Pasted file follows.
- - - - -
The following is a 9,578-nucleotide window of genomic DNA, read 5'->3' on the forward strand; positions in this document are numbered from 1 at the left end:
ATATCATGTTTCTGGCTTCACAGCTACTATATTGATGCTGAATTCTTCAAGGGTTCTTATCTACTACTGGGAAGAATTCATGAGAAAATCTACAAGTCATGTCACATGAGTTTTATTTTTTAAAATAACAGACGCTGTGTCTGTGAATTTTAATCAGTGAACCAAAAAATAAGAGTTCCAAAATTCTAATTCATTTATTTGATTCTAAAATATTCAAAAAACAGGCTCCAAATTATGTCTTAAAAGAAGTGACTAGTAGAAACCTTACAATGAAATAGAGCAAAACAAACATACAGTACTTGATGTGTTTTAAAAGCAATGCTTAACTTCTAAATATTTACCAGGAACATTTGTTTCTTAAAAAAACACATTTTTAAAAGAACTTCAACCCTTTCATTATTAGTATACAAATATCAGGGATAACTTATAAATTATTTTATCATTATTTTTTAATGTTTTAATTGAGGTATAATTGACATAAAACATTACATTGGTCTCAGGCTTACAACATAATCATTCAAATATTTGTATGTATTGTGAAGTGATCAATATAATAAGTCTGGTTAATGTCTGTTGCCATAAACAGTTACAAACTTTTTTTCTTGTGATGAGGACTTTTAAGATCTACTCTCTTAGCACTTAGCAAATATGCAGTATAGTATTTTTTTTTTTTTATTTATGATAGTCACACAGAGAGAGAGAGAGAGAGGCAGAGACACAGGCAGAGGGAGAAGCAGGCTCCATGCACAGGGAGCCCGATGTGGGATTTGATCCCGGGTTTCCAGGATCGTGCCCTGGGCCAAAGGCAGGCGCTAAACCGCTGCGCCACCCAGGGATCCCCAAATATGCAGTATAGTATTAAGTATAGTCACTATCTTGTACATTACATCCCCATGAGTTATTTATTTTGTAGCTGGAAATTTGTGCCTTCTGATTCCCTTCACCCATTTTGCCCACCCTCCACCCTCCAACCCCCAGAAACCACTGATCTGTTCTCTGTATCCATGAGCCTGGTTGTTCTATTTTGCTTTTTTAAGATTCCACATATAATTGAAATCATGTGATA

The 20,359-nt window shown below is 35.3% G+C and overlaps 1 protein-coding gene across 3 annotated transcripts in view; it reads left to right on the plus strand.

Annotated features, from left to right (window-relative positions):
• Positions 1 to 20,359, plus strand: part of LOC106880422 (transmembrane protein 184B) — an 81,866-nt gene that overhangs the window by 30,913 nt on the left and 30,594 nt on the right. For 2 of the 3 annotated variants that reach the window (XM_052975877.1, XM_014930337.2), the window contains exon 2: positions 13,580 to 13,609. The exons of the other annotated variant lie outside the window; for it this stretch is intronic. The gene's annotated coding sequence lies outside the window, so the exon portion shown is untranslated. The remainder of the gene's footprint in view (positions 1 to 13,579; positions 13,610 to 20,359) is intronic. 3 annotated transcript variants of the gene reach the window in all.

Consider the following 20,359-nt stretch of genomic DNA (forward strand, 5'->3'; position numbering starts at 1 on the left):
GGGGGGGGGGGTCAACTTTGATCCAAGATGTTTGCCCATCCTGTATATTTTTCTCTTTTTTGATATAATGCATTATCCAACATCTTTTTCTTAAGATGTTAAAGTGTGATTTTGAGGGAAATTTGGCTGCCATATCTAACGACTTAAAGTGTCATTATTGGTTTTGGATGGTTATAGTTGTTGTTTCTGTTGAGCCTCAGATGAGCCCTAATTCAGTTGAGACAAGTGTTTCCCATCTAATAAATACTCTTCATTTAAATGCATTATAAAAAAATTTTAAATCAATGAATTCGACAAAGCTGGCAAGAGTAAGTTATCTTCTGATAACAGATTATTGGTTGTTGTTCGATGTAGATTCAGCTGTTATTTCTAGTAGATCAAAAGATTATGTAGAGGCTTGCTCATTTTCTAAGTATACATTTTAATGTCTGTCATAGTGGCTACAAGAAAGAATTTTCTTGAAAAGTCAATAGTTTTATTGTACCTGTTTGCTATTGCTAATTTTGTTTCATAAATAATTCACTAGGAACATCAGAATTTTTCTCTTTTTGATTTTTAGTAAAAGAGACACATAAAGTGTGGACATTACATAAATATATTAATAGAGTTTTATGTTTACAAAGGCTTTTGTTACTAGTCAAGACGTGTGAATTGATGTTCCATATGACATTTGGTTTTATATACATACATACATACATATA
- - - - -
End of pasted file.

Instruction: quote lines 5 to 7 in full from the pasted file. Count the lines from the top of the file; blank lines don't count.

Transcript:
• Positions 1 to 20,359, plus strand: part of LOC106880422 (transmembrane protein 184B) — an 81,866-nt gene that overhangs the window by 30,913 nt on the left and 30,594 nt on the right. For 2 of the 3 annotated variants that reach the window (XM_052975877.1, XM_014930337.2), the window contains exon 2: positions 13,580 to 13,609. The exons of the other annotated variant lie outside the window; for it this stretch is intronic. The gene's annotated coding sequence lies outside the window, so the exon portion shown is untranslated. The remainder of the gene's footprint in view (positions 1 to 13,579; positions 13,610 to 20,359) is intronic. 3 annotated transcript variants of the gene reach the window in all.

Consider the following 20,359-nt stretch of genomic DNA (forward strand, 5'->3'; position numbering starts at 1 on the left):
GGGGGGGGGGGTCAACTTTGATCCAAGATGTTTGCCCATCCTGTATATTTTTCTCTTTTTTGATATAATGCATTATCCAACATCTTTTTCTTAAGATGTTAAAGTGTGATTTTGAGGGAAATTTGGCTGCCATATCTAACGACTTAAAGTGTCATTATTGGTTTTGGATGGTTATAGTTGTTGTTTCTGTTGAGCCTCAGATGAGCCCTAATTCAGTTGAGACAAGTGTTTCCCATCTAATAAATACTCTTCATTTAAATGCATTATAAAAAAATTTTAAATCAATGAATTCGACAAAGCTGGCAAGAGTAAGTTATCTTCTGATAACAGATTATTGGTTGTTGTTCGATGTAGATTCAGCTGTTATTTCTAGTAGATCAAAAGATTATGTAGAGGCTTGCTCATTTTCTAAGTATACATTTTAATGTCTGTCATAGTGGCTACAAGAAAGAATTTTCTTGAAAAGTCAATAGTTTTATTGTACCTGTTTGCTATTGCTAATTTTGTTTCATAAATAATTCACTAGGAACATCAGAATTTTTCTCTTTTTGATTTTTAGTAAAAGAGACACATAAAGTGTGGACATTACATAAATATATTAATAGAGTTTTATGTTTACAAAGGCTTTTGTTACTAGTCAAGACGTGTGAATTGATGTTCCATATGACATTTGGTTTTATATACATACATACATACATATA